Instead, he cut to a passage that imagined the most indolent couple imaginable, Linda Evangelista and Goncharov's Ilya Oblomov.
Salon wrote: “Hilton is the one everyone has come to see, and her indolent, dull coolness does not disappoint.”
In part, that is because neuroendocrine cancers tend to be quite slow growing, or indolent.
This kind of cancer can be so indolent that patients often die with it than from it.
I mean, who else could possibly be as indolent as a teachers' union member?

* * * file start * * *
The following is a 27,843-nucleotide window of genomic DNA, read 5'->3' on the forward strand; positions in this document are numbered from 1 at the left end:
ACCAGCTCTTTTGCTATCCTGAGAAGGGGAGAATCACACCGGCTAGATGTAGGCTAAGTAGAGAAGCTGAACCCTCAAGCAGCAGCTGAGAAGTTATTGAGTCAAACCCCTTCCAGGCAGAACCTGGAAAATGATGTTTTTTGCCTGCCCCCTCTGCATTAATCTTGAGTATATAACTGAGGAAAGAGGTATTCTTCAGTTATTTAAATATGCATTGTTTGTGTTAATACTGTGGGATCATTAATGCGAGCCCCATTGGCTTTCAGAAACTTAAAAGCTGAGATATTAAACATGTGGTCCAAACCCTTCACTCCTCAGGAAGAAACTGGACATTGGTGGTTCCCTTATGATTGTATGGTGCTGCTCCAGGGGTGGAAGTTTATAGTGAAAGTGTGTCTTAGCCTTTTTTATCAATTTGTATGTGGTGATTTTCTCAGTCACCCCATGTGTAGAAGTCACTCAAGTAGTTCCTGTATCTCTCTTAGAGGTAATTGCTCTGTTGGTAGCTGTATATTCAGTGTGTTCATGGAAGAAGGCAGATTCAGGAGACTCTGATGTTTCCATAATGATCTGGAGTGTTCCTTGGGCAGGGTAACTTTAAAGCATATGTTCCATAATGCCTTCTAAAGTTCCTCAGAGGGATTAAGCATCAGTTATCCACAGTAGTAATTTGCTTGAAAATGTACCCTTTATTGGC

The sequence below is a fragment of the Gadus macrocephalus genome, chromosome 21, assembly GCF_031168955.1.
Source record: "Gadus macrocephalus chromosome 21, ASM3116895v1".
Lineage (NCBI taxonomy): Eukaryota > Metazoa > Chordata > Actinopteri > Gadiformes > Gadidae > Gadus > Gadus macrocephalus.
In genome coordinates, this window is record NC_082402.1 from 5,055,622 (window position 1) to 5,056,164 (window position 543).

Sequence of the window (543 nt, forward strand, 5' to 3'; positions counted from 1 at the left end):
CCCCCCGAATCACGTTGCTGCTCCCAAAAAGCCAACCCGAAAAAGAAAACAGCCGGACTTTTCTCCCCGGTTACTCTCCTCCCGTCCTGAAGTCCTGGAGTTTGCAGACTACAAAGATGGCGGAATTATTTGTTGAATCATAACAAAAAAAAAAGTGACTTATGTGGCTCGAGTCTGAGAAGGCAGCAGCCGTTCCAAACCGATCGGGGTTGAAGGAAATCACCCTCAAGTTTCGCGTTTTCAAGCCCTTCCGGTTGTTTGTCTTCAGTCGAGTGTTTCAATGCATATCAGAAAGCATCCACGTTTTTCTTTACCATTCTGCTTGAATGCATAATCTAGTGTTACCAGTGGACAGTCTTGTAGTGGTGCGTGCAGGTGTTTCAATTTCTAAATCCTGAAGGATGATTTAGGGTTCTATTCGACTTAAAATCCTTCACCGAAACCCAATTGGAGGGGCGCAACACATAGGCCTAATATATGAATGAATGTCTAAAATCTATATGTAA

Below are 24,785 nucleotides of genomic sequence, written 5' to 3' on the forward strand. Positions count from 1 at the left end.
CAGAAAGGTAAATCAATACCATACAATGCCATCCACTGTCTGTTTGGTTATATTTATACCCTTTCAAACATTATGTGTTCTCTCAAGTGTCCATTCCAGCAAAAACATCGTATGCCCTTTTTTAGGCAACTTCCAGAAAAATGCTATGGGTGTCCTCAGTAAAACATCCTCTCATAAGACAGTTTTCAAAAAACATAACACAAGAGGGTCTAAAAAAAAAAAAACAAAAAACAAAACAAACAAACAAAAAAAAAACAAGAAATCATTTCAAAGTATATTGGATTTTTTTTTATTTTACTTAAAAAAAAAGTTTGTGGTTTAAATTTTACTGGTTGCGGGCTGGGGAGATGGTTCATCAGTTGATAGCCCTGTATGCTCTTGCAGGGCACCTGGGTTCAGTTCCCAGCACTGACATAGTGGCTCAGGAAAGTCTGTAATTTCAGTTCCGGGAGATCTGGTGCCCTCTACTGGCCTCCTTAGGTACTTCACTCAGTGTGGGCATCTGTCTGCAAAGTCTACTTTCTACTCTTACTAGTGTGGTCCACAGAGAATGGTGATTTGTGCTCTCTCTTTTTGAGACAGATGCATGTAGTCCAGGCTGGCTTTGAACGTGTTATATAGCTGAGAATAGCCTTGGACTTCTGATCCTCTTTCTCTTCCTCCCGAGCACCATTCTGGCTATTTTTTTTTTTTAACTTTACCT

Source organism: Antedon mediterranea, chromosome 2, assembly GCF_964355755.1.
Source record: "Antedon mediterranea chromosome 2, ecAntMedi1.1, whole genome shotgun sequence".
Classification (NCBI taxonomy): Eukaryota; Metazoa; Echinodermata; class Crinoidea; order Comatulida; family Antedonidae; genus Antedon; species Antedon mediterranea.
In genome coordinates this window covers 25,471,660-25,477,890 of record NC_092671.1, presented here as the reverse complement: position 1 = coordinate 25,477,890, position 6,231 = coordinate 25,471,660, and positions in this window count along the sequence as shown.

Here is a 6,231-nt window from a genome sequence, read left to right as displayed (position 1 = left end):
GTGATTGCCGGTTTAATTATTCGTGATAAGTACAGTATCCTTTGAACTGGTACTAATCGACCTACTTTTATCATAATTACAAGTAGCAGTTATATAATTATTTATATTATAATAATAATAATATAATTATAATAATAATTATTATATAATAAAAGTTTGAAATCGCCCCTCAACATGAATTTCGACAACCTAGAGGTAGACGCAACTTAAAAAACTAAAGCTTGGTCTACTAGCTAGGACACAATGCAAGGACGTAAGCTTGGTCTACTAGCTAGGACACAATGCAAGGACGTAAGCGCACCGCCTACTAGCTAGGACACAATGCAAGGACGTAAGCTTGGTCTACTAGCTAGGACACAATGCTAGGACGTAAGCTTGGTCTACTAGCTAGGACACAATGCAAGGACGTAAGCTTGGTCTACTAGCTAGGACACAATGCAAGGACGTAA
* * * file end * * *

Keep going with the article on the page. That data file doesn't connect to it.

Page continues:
He is a pleasant young fellow, but there is more than indolent pleasuring to a young man's life.
The good man may be weak, be indolent; Nor is his claim to plenty, but content.
Shall I lap my soul in indolent ease while the work of life is before me?
I had a loose box, and might have been very comfortable if he had not been too indolent to clean it out.
It is so easy to judge capriciously, and according to indolent impulse!
indolent in·do·lent (ĭn'də-lənt)
Disinclined to exert oneself; habitually lazy.
Causing little or no pain, as a tumor.
Slow to heal, grow, or develop, as an ulcer; inactive.